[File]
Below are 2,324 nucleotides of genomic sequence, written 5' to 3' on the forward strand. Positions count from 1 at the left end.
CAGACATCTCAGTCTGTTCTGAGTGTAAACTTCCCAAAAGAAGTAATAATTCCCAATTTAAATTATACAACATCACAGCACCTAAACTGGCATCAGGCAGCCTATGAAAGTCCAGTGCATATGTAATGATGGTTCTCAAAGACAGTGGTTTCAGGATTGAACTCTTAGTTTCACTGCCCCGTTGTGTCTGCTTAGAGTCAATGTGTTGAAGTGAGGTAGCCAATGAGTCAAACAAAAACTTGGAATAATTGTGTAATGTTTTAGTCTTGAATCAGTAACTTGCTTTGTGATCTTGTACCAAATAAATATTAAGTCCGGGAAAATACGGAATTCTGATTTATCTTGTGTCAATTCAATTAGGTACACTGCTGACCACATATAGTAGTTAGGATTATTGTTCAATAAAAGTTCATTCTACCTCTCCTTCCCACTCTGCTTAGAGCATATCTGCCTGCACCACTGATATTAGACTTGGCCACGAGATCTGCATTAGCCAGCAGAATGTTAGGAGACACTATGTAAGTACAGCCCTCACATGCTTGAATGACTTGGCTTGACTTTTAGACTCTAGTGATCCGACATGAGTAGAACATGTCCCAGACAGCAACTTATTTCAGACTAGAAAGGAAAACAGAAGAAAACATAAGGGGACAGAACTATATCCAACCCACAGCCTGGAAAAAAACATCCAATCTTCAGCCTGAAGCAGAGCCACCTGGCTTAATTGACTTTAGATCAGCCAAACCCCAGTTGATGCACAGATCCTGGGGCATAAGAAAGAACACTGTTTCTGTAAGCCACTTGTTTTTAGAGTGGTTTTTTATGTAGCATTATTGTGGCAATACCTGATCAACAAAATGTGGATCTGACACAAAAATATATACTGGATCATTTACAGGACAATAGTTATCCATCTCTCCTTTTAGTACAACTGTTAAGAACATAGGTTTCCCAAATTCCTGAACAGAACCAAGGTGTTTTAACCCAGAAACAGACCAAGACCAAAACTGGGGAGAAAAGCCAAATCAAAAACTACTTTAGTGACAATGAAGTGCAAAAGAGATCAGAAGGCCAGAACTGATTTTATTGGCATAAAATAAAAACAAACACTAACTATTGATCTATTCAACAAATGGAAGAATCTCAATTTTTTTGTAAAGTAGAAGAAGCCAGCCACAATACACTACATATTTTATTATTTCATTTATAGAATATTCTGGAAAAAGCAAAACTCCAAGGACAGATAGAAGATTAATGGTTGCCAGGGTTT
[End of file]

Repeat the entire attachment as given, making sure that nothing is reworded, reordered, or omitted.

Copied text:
Below are 2,324 nucleotides of genomic sequence, written 5' to 3' on the forward strand. Positions count from 1 at the left end.
CAGACATCTCAGTCTGTTCTGAGTGTAAACTTCCCAAAAGAAGTAATAATTCCCAATTTAAATTATACAACATCACAGCACCTAAACTGGCATCAGGCAGCCTATGAAAGTCCAGTGCATATGTAATGATGGTTCTCAAAGACAGTGGTTTCAGGATTGAACTCTTAGTTTCACTGCCCCGTTGTGTCTGCTTAGAGTCAATGTGTTGAAGTGAGGTAGCCAATGAGTCAAACAAAAACTTGGAATAATTGTGTAATGTTTTAGTCTTGAATCAGTAACTTGCTTTGTGATCTTGTACCAAATAAATATTAAGTCCGGGAAAATACGGAATTCTGATTTATCTTGTGTCAATTCAATTAGGTACACTGCTGACCACATATAGTAGTTAGGATTATTGTTCAATAAAAGTTCATTCTACCTCTCCTTCCCACTCTGCTTAGAGCATATCTGCCTGCACCACTGATATTAGACTTGGCCACGAGATCTGCATTAGCCAGCAGAATGTTAGGAGACACTATGTAAGTACAGCCCTCACATGCTTGAATGACTTGGCTTGACTTTTAGACTCTAGTGATCCGACATGAGTAGAACATGTCCCAGACAGCAACTTATTTCAGACTAGAAAGGAAAACAGAAGAAAACATAAGGGGACAGAACTATATCCAACCCACAGCCTGGAAAAAAACATCCAATCTTCAGCCTGAAGCAGAGCCACCTGGCTTAATTGACTTTAGATCAGCCAAACCCCAGTTGATGCACAGATCCTGGGGCATAAGAAAGAACACTGTTTCTGTAAGCCACTTGTTTTTAGAGTGGTTTTTTATGTAGCATTATTGTGGCAATACCTGATCAACAAAATGTGGATCTGACACAAAAATATATACTGGATCATTTACAGGACAATAGTTATCCATCTCTCCTTTTAGTACAACTGTTAAGAACATAGGTTTCCCAAATTCCTGAACAGAACCAAGGTGTTTTAACCCAGAAACAGACCAAGACCAAAACTGGGGAGAAAAGCCAAATCAAAAACTACTTTAGTGACAATGAAGTGCAAAAGAGATCAGAAGGCCAGAACTGATTTTATTGGCATAAAATAAAAACAAACACTAACTATTGATCTATTCAACAAATGGAAGAATCTCAATTTTTTTGTAAAGTAGAAGAAGCCAGCCACAATACACTACATATTTTATTATTTCATTTATAGAATATTCTGGAAAAAGCAAAACTCCAAGGACAGATAGAAGATTAATGGTTGCCAGGGTTT